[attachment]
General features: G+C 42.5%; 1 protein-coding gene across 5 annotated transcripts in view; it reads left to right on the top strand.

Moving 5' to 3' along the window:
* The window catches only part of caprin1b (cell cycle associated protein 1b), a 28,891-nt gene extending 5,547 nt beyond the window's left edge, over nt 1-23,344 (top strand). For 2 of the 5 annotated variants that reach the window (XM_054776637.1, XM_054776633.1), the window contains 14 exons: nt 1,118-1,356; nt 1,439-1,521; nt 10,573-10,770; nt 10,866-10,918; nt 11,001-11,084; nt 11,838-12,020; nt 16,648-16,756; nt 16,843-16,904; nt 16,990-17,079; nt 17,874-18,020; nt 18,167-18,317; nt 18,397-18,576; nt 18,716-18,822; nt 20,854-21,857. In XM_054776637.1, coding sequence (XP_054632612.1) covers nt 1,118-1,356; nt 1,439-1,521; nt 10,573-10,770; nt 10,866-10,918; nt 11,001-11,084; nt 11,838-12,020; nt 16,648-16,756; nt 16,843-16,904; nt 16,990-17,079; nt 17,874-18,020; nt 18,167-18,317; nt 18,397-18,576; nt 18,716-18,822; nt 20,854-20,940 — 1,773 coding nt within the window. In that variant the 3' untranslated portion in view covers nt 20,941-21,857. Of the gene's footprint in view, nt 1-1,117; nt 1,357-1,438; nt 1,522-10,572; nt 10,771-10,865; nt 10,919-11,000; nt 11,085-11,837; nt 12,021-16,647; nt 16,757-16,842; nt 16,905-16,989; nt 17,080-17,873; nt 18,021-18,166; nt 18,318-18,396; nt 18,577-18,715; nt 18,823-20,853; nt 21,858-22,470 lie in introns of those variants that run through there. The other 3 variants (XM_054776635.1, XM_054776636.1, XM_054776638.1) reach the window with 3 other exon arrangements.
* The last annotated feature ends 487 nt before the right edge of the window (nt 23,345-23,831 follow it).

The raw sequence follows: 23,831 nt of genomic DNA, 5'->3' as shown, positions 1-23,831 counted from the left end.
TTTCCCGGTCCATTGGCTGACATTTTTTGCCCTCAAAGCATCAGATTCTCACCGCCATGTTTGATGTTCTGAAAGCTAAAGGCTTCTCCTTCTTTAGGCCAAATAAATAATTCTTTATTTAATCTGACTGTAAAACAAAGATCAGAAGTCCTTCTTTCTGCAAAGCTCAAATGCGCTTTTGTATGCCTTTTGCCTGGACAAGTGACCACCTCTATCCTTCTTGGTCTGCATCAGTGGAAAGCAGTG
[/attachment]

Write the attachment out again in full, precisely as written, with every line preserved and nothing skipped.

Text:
General features: G+C 42.5%; 1 protein-coding gene across 5 annotated transcripts in view; it reads left to right on the top strand.

Moving 5' to 3' along the window:
* The window catches only part of caprin1b (cell cycle associated protein 1b), a 28,891-nt gene extending 5,547 nt beyond the window's left edge, over nt 1-23,344 (top strand). For 2 of the 5 annotated variants that reach the window (XM_054776637.1, XM_054776633.1), the window contains 14 exons: nt 1,118-1,356; nt 1,439-1,521; nt 10,573-10,770; nt 10,866-10,918; nt 11,001-11,084; nt 11,838-12,020; nt 16,648-16,756; nt 16,843-16,904; nt 16,990-17,079; nt 17,874-18,020; nt 18,167-18,317; nt 18,397-18,576; nt 18,716-18,822; nt 20,854-21,857. In XM_054776637.1, coding sequence (XP_054632612.1) covers nt 1,118-1,356; nt 1,439-1,521; nt 10,573-10,770; nt 10,866-10,918; nt 11,001-11,084; nt 11,838-12,020; nt 16,648-16,756; nt 16,843-16,904; nt 16,990-17,079; nt 17,874-18,020; nt 18,167-18,317; nt 18,397-18,576; nt 18,716-18,822; nt 20,854-20,940 — 1,773 coding nt within the window. In that variant the 3' untranslated portion in view covers nt 20,941-21,857. Of the gene's footprint in view, nt 1-1,117; nt 1,357-1,438; nt 1,522-10,572; nt 10,771-10,865; nt 10,919-11,000; nt 11,085-11,837; nt 12,021-16,647; nt 16,757-16,842; nt 16,905-16,989; nt 17,080-17,873; nt 18,021-18,166; nt 18,318-18,396; nt 18,577-18,715; nt 18,823-20,853; nt 21,858-22,470 lie in introns of those variants that run through there. The other 3 variants (XM_054776635.1, XM_054776636.1, XM_054776638.1) reach the window with 3 other exon arrangements.
* The last annotated feature ends 487 nt before the right edge of the window (nt 23,345-23,831 follow it).

The raw sequence follows: 23,831 nt of genomic DNA, 5'->3' as shown, positions 1-23,831 counted from the left end.
TTTCCCGGTCCATTGGCTGACATTTTTTGCCCTCAAAGCATCAGATTCTCACCGCCATGTTTGATGTTCTGAAAGCTAAAGGCTTCTCCTTCTTTAGGCCAAATAAATAATTCTTTATTTAATCTGACTGTAAAACAAAGATCAGAAGTCCTTCTTTCTGCAAAGCTCAAATGCGCTTTTGTATGCCTTTTGCCTGGACAAGTGACCACCTCTATCCTTCTTGGTCTGCATCAGTGGAAAGCAGTG